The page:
5th Grade Exhibition: IB Learner Profile

We had one session brainstorming global issues and one about responses to problems (action), so we thought it was time to remind students of how they were to approach the PYP Exhibition by looking at the IB Learner Profiles (and Attitudes).  Students see these words posted in every classroom (and the library), but how often do they really think about what they mean?

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We had the students start by sitting at tables with two sheets from the handbook, Making the PYP Happen, which lists the IB Learner Profiles and Attitudes.  With brief oral (and written) instructions they began to walk around the room.  We did add one additional directive: add your initials to your comment (that way we could check in with the student for clarification, encouragement, etc.).

I posted the profiles and attitudes on large sheets of paper around the library.  Each student had chosen a marker before hand and they were free to wander around to decide where they would make their comments.IMG_4204IMG_4205IMG_7218

All in all I think it was a good opportunity for these 5th grade students to take the opportunity to think about the profiles and attitudes and what they look like in a given situation and apply this knowledge to the exhibition process.

I will think about how to use this activity with other grade levels through out the next year as I believe it is a useful exercise to have the students reflect on the profiles periodically and methodically.

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5th Grade Exhibition: Action

 

The first week I worked with our 5th grade students, I made a Google Slide presentation based on one by Pam Weiger, teacher librarian/IB coordinator at Allisonville Elementary School in Indianapolis, Indiana.  Pam shared her PowerPoint at a recent IB PYP workshop.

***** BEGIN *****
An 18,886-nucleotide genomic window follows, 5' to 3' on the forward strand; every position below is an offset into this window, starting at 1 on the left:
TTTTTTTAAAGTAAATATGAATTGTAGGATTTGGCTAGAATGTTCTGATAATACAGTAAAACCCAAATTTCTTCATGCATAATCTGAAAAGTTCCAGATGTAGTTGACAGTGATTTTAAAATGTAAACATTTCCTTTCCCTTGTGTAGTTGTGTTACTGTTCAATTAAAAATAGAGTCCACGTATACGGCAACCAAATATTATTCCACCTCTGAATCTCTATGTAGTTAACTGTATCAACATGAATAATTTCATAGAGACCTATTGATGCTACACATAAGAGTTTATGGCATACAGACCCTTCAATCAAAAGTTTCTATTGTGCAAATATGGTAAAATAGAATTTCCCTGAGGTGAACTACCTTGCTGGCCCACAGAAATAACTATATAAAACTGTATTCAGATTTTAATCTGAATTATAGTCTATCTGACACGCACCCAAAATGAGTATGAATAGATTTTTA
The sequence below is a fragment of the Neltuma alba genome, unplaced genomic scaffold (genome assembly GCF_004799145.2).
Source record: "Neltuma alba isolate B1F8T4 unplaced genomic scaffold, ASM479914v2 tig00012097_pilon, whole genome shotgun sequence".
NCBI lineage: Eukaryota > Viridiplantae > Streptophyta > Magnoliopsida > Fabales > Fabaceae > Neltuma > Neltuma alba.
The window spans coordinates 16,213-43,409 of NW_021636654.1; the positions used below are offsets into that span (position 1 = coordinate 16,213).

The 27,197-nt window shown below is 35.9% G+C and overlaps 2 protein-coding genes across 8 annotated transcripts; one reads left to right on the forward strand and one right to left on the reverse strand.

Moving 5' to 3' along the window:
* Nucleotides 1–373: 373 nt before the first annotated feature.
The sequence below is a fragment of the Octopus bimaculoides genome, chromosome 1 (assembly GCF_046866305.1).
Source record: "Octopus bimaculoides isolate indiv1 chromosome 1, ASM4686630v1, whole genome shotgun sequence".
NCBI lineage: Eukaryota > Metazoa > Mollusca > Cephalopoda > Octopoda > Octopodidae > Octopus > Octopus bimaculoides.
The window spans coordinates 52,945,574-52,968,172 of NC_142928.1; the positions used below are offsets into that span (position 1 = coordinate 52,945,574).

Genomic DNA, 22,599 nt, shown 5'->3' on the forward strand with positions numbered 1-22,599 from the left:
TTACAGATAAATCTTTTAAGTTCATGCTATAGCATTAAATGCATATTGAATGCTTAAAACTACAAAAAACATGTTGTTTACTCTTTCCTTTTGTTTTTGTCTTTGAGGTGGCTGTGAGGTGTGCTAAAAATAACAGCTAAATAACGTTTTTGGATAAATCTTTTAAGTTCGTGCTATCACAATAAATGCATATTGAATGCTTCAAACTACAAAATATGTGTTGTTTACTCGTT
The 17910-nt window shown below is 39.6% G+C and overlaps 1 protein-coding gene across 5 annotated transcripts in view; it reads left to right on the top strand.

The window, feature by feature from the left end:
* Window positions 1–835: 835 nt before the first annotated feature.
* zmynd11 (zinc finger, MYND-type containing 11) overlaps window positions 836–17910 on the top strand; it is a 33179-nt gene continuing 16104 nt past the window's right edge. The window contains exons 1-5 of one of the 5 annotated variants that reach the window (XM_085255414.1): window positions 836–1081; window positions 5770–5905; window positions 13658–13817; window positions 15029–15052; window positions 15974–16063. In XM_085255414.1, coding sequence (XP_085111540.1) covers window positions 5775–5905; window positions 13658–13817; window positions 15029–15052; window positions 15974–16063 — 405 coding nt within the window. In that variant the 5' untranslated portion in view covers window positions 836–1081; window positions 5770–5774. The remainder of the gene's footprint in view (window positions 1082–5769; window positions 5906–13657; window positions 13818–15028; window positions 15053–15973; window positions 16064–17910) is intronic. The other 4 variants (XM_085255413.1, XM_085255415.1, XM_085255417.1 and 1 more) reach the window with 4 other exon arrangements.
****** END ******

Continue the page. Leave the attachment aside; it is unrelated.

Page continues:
We introduced our students to the United Nations’ Global Goals in order to help them brainstorm for issues and problems.  Our students each have school issued Dell tablets so they worked individually through the presentation. My Google Slide presentation for this second week-https://docs.google.com/presentation/d/1NcE4bInSKHK3AeG7uHM35q6ub0yo5iqa55yVvyd4QnY/edit?usp=sharingIMG_4169

Action Focus: PYP Exhibition

The second week I worked with the students and we focused on the action component of the exhibition.  We looked at the words invent, innovate and campaign, as these were the concepts from the video, The World’s Largest Lesson 2016.  This video, according to the description on YouTube: ” invite(s) children to get involved in the Global Goals for Sustainable Development by inventing, innovating and campaigning.”

Student Response: Tweet or Question

After viewing the video the students could choose to add another question to our map or compose a Tweet to explain what the UN’s Global Goals are about.

 

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I tweeted a sampling of the students’ works:

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5th Grade Brainstorming for Exhibition

We are introducing the PYP Exhibition to our 5th graders.  A couple weeks ago our IB (International Baccalaureate) coordinator spoke to each class to give them an overview of the Exhibition and last week I had them examine the IB Mission Statement.

The PYP Exhibition is, according to the IBO website, an extended, in-depth, collaborative project which involves students working collaboratively to conduct an in-depth inquiry into real life issues or problems.

Brainstorming Real Life Issues

This week I worked with each class to help them brainstorm issues or problems by introducing them to the United Nations’ Global Goals.  I was inspired by Pam Weiger, teacher librarian at Allisonville Elementary School (an IB-PYP school in Indianapolis) who created a Google Slides for students to work through some videos and activities.  I borrowed her idea to create a Google Slides with links to some YouTube videos, etc.

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Working individually on their tablets.